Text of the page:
22 October 2016
Ten Years (right) reminds us of the upcoming Legco election for the accountancy functional constituency. Photos: Xinhua, HKAFF
Ten Years (right) reminds us of the upcoming Legco election for the accountancy functional constituency. Photos: Xinhua, HKAFF

Ten Years and the upcoming elections

Low-budget movie Ten Years has stirred up much controversy after it won the best film award at the 35th Hong Kong Film Awards.

The movie depicts a dystopian future for Hong Kong as Beijing tramples on human rights and exerts greater control over the territory.

A famous local movie producer threatened to boycott the awards unless the mechanism used in choosing the winners is reviewed.

Many movie theaters also refused to screen the movie, apparently because of its politically sensitive theme.

But that only made the public more eager to watch the film.

The more restrictions imposed on the movie, the more people talked about it.

In fact, many things that have happened in Hong Kong are similar to the scenes depicted in Ten Years.

For example, every time pro-establishment politicians comment on an issue, people take an opposite stand.

When a member of the Movie Producers and Distributors Association lambasted the best film winner, the public decided to find the time to watch the film.

The controversy makes me think of the coming Legislative Council election for the accountancy functional constituency in September.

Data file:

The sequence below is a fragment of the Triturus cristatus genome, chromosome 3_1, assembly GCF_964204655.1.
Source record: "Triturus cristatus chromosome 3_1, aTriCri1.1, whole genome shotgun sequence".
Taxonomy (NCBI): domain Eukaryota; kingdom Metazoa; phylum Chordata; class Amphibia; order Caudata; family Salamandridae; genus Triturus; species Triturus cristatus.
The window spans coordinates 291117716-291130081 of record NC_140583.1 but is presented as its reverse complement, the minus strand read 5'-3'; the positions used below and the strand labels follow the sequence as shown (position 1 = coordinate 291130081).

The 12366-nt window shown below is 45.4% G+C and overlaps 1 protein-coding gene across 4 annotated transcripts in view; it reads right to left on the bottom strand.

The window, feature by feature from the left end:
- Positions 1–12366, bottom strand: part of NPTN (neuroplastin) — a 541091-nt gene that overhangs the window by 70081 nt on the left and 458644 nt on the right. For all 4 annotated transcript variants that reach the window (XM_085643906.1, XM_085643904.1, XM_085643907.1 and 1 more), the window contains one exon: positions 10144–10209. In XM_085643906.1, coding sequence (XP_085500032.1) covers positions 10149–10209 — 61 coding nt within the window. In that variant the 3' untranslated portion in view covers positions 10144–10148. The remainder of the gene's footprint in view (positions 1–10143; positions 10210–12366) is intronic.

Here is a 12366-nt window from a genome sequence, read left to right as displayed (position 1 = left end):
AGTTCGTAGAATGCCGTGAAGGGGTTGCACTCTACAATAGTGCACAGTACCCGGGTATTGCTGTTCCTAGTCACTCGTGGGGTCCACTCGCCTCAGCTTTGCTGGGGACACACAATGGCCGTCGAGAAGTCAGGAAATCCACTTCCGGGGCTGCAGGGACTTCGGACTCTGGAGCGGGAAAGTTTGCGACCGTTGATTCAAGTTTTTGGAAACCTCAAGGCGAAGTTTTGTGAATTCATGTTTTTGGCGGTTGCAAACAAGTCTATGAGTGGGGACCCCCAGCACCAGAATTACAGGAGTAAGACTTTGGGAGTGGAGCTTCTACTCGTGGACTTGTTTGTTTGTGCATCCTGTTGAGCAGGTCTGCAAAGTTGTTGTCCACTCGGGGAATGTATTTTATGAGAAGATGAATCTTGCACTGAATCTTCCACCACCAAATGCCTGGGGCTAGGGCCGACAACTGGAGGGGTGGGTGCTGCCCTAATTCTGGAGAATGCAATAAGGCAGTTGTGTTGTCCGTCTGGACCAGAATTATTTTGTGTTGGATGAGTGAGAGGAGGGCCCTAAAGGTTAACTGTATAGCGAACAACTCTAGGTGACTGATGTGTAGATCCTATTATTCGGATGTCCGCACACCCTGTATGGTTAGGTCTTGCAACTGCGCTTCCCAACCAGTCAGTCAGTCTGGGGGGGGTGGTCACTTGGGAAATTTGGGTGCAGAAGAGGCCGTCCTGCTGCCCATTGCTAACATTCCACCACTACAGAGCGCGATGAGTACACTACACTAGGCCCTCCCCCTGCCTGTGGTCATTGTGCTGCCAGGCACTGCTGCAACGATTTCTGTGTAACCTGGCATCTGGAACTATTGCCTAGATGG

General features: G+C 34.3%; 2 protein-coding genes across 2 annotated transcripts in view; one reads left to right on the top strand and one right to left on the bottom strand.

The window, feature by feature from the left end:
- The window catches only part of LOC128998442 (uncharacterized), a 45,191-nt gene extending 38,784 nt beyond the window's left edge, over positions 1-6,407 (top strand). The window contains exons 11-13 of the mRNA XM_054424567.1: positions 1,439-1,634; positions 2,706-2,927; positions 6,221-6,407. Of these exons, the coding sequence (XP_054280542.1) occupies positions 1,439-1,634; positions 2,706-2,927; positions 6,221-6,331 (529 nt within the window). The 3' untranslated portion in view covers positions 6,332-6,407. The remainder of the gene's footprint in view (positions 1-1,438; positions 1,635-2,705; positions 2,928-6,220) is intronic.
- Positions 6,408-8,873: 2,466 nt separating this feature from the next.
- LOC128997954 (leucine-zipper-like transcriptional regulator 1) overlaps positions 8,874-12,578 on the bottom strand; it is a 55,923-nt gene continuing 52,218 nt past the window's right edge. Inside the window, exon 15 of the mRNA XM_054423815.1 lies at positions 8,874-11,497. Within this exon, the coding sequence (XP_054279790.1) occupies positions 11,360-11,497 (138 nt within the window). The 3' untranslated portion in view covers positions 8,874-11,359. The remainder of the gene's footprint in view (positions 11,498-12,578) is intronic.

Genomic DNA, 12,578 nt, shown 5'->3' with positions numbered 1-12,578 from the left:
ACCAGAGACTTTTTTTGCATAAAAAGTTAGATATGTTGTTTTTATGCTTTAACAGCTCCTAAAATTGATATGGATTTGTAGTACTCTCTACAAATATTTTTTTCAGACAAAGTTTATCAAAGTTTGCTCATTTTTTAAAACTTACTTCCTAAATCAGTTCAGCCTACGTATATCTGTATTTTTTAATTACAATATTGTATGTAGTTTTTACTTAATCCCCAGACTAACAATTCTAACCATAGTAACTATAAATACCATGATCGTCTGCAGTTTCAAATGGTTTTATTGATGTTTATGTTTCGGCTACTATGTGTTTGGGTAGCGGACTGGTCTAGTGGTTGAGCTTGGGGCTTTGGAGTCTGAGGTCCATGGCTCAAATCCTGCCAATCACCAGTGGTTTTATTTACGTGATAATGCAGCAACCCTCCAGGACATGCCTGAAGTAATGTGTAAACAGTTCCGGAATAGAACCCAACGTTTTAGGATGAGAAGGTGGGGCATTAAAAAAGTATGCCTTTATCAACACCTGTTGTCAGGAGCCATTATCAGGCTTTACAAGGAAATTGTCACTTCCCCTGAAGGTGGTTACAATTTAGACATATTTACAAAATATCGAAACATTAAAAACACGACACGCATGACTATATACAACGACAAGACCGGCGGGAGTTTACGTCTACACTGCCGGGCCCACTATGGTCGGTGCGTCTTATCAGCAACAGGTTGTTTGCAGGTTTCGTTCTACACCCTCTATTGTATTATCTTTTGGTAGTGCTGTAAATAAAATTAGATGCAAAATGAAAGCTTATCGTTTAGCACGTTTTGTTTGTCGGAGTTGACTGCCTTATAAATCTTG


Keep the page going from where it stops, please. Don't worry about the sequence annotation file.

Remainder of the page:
Most accountants are “economic animals” who don’t care much about what’s happening around them.

After all, they spend so much time at work, and they barely have time for themselves and their families.

That can be seen from the low voting rate during the annual elections of the Council of the Hong Kong Institute of Certified Public Accountants (HKICPA).

However, when it comes to major issues, most accountants stick to their principles and vote for candidates not identified with the establishment.

Why? It is often that the bosses are mostly in the pro-establishment camp. 

Almost always, the young ones oppose anything their bosses openly support.

This is not surprising at all when you think about how these bosses treat their employees.

Accountants usually work very long hours and they are paid less than other professionals in the financial industry.

Young accountants are definitely not happy about the situation. So it’s quite natural for them to express such dissatisfaction when they vote.

So far, the pro-establishment camp has yet to agree on the candidate, which suggests that young talents in their camp are not ready to take over.

It’s so ridiculous that the pro-establishment camp with its massive resources has failed to train one or two outstanding frontrunners over the past four years.

The key to win the election this year is to be able to woo young accountants.

Horace Ma Chun-fung is the writer of this article, which appeared in the Hong Kong Economic Journal on April 8.

Translation by Julie Zhu

[Chinese version 中文版]

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